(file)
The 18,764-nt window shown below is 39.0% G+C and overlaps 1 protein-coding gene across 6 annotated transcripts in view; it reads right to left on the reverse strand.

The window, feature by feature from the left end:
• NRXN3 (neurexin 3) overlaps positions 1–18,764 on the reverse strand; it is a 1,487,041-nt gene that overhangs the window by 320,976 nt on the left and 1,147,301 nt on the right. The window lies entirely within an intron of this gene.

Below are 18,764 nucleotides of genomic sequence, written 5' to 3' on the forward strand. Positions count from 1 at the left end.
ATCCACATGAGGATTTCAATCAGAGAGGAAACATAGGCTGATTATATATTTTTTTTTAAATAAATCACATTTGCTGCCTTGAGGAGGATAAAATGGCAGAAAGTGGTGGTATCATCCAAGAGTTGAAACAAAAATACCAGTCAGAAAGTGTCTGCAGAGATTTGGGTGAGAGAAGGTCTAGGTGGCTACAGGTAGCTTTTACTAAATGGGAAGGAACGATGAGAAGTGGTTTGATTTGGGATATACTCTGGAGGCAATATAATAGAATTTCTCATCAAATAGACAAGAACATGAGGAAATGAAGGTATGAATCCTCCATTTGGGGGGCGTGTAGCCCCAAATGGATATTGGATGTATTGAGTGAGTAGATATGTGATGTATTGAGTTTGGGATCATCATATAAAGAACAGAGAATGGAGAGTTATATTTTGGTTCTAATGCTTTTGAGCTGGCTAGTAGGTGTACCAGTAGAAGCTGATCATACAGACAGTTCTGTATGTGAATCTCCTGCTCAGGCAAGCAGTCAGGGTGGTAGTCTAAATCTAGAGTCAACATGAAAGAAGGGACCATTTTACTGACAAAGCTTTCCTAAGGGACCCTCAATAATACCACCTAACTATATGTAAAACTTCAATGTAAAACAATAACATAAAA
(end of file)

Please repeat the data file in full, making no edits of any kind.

The 18,764-nt window shown below is 39.0% G+C and overlaps 1 protein-coding gene across 6 annotated transcripts in view; it reads right to left on the reverse strand.

The window, feature by feature from the left end:
• NRXN3 (neurexin 3) overlaps positions 1–18,764 on the reverse strand; it is a 1,487,041-nt gene that overhangs the window by 320,976 nt on the left and 1,147,301 nt on the right. The window lies entirely within an intron of this gene.

Below are 18,764 nucleotides of genomic sequence, written 5' to 3' on the forward strand. Positions count from 1 at the left end.
ATCCACATGAGGATTTCAATCAGAGAGGAAACATAGGCTGATTATATATTTTTTTTTAAATAAATCACATTTGCTGCCTTGAGGAGGATAAAATGGCAGAAAGTGGTGGTATCATCCAAGAGTTGAAACAAAAATACCAGTCAGAAAGTGTCTGCAGAGATTTGGGTGAGAGAAGGTCTAGGTGGCTACAGGTAGCTTTTACTAAATGGGAAGGAACGATGAGAAGTGGTTTGATTTGGGATATACTCTGGAGGCAATATAATAGAATTTCTCATCAAATAGACAAGAACATGAGGAAATGAAGGTATGAATCCTCCATTTGGGGGGCGTGTAGCCCCAAATGGATATTGGATGTATTGAGTGAGTAGATATGTGATGTATTGAGTTTGGGATCATCATATAAAGAACAGAGAATGGAGAGTTATATTTTGGTTCTAATGCTTTTGAGCTGGCTAGTAGGTGTACCAGTAGAAGCTGATCATACAGACAGTTCTGTATGTGAATCTCCTGCTCAGGCAAGCAGTCAGGGTGGTAGTCTAAATCTAGAGTCAACATGAAAGAAGGGACCATTTTACTGACAAAGCTTTCCTAAGGGACCCTCAATAATACCACCTAACTATATGTAAAACTTCAATGTAAAACAATAACATAAAA